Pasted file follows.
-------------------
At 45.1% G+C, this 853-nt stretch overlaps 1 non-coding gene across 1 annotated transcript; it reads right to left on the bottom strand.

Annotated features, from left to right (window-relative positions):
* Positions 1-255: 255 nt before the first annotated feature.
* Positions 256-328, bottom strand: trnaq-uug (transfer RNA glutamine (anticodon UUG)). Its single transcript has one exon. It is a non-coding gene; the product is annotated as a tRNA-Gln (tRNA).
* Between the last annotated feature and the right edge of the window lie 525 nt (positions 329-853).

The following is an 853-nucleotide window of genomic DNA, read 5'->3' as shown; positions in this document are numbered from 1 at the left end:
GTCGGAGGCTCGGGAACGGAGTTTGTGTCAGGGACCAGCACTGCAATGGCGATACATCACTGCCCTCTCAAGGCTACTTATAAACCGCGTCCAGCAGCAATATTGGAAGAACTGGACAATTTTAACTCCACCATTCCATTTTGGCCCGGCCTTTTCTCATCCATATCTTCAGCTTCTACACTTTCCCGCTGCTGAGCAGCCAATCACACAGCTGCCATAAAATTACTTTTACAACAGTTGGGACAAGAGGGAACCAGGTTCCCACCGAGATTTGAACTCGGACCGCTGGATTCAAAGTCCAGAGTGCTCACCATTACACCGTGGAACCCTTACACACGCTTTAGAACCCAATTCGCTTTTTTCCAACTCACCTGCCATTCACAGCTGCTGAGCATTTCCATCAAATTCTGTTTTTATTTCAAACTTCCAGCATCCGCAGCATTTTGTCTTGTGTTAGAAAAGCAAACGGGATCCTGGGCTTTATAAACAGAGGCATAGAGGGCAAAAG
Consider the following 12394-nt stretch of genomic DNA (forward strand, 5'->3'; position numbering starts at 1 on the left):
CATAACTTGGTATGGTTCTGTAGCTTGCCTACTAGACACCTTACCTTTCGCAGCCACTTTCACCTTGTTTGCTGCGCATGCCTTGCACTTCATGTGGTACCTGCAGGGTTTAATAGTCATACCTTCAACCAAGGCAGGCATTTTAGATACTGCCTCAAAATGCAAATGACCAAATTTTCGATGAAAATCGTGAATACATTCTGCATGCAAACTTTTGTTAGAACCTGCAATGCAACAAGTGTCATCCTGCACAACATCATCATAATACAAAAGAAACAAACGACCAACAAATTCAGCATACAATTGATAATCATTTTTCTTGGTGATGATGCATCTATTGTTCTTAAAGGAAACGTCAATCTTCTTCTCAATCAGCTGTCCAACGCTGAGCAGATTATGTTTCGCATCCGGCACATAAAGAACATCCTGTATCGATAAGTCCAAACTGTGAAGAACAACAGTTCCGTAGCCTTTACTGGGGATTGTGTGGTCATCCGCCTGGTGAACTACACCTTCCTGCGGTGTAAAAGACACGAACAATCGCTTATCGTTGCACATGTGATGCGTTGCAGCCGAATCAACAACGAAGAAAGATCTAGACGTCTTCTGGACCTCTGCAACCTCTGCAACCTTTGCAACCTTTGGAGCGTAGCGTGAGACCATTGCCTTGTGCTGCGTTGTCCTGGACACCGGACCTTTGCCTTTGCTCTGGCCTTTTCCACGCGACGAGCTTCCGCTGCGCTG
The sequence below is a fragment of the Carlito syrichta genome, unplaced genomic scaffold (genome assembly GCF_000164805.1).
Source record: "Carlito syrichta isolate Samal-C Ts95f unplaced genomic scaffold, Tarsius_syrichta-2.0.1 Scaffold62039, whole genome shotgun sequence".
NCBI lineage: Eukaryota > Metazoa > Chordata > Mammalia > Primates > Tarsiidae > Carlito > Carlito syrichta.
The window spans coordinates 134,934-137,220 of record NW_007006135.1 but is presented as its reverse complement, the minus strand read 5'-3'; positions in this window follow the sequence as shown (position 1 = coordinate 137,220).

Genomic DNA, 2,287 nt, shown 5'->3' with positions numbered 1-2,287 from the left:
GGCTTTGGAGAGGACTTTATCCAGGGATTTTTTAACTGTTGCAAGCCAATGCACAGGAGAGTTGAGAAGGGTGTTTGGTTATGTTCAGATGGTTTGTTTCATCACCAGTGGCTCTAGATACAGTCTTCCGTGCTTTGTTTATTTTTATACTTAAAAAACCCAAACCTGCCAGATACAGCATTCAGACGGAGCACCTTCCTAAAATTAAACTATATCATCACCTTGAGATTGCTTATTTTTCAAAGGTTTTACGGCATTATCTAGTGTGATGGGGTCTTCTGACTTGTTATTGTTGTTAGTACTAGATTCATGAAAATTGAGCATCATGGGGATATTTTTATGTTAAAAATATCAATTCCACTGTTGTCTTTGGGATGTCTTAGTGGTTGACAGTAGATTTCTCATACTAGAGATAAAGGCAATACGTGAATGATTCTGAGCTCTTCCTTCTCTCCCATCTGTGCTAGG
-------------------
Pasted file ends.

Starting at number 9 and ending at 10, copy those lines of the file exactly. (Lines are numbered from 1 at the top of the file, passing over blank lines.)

CATAACTTGGTATGGTTCTGTAGCTTGCCTACTAGACACCTTACCTTTCGCAGCCACTTTCACCTTGTTTGCTGCGCATGCCTTGCACTTCATGTGGTACCTGCAGGGTTTAATAGTCATACCTTCAACCAAGGCAGGCATTTTAGATACTGCCTCAAAATGCAAATGACCAAATTTTCGATGAAAATCGTGAATACATTCTGCATGCAAACTTTTGTTAGAACCTGCAATGCAACAAGTGTCATCCTGCACAACATCATCATAATACAAAAGAAACAAACGACCAACAAATTCAGCATACAATTGATAATCATTTTTCTTGGTGATGATGCATCTATTGTTCTTAAAGGAAACGTCAATCTTCTTCTCAATCAGCTGTCCAACGCTGAGCAGATTATGTTTCGCATCCGGCACATAAAGAACATCCTGTATCGATAAGTCCAAACTGTGAAGAACAACAGTTCCGTAGCCTTTACTGGGGATTGTGTGGTCATCCGCCTGGTGAACTACACCTTCCTGCGGTGTAAAAGACACGAACAATCGCTTATCGTTGCACATGTGATGCGTTGCAGCCGAATCAACAACGAAGAAAGATCTAGACGTCTTCTGGACCTCTGCAACCTCTGCAACCTTTGCAACCTTTGGAGCGTAGCGTGAGACCATTGCCTTGTGCTGCGTTGTCCTGGACACCGGACCTTTGCCTTTGCTCTGGCCTTTTCCACGCGACGAGCTTCCGCTGCGCTG
The sequence below is a fragment of the Carlito syrichta genome, unplaced genomic scaffold (genome assembly GCF_000164805.1).